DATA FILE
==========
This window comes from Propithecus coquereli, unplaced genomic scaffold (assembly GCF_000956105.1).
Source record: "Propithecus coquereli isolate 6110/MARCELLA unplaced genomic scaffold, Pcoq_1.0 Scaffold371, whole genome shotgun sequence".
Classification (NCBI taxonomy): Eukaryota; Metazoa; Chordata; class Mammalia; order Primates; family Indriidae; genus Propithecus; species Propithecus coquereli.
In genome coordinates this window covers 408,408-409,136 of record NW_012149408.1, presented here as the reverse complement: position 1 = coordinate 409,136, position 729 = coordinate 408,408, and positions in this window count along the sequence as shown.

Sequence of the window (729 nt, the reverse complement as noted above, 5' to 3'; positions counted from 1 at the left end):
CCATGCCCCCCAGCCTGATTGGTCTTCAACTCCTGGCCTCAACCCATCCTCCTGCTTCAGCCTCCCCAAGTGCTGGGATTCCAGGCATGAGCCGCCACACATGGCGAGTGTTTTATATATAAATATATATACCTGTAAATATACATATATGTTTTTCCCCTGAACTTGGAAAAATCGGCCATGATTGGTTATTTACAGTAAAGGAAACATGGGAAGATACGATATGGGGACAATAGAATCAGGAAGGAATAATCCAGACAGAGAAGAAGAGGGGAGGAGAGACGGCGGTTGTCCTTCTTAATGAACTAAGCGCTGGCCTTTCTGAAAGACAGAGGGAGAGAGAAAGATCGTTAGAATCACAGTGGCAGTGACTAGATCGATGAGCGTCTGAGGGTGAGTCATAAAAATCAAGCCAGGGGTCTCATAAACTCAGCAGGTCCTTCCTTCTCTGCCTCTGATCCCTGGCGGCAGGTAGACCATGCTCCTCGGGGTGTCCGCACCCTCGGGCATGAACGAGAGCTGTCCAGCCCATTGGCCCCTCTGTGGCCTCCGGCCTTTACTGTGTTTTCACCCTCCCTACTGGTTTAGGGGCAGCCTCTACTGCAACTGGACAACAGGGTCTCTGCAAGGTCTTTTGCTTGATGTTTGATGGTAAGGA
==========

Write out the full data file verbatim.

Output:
This window comes from Propithecus coquereli, unplaced genomic scaffold (assembly GCF_000956105.1).
Source record: "Propithecus coquereli isolate 6110/MARCELLA unplaced genomic scaffold, Pcoq_1.0 Scaffold371, whole genome shotgun sequence".
Classification (NCBI taxonomy): Eukaryota; Metazoa; Chordata; class Mammalia; order Primates; family Indriidae; genus Propithecus; species Propithecus coquereli.
In genome coordinates this window covers 408,408-409,136 of record NW_012149408.1, presented here as the reverse complement: position 1 = coordinate 409,136, position 729 = coordinate 408,408, and positions in this window count along the sequence as shown.

Sequence of the window (729 nt, the reverse complement as noted above, 5' to 3'; positions counted from 1 at the left end):
CCATGCCCCCCAGCCTGATTGGTCTTCAACTCCTGGCCTCAACCCATCCTCCTGCTTCAGCCTCCCCAAGTGCTGGGATTCCAGGCATGAGCCGCCACACATGGCGAGTGTTTTATATATAAATATATATACCTGTAAATATACATATATGTTTTTCCCCTGAACTTGGAAAAATCGGCCATGATTGGTTATTTACAGTAAAGGAAACATGGGAAGATACGATATGGGGACAATAGAATCAGGAAGGAATAATCCAGACAGAGAAGAAGAGGGGAGGAGAGACGGCGGTTGTCCTTCTTAATGAACTAAGCGCTGGCCTTTCTGAAAGACAGAGGGAGAGAGAAAGATCGTTAGAATCACAGTGGCAGTGACTAGATCGATGAGCGTCTGAGGGTGAGTCATAAAAATCAAGCCAGGGGTCTCATAAACTCAGCAGGTCCTTCCTTCTCTGCCTCTGATCCCTGGCGGCAGGTAGACCATGCTCCTCGGGGTGTCCGCACCCTCGGGCATGAACGAGAGCTGTCCAGCCCATTGGCCCCTCTGTGGCCTCCGGCCTTTACTGTGTTTTCACCCTCCCTACTGGTTTAGGGGCAGCCTCTACTGCAACTGGACAACAGGGTCTCTGCAAGGTCTTTTGCTTGATGTTTGATGGTAAGGA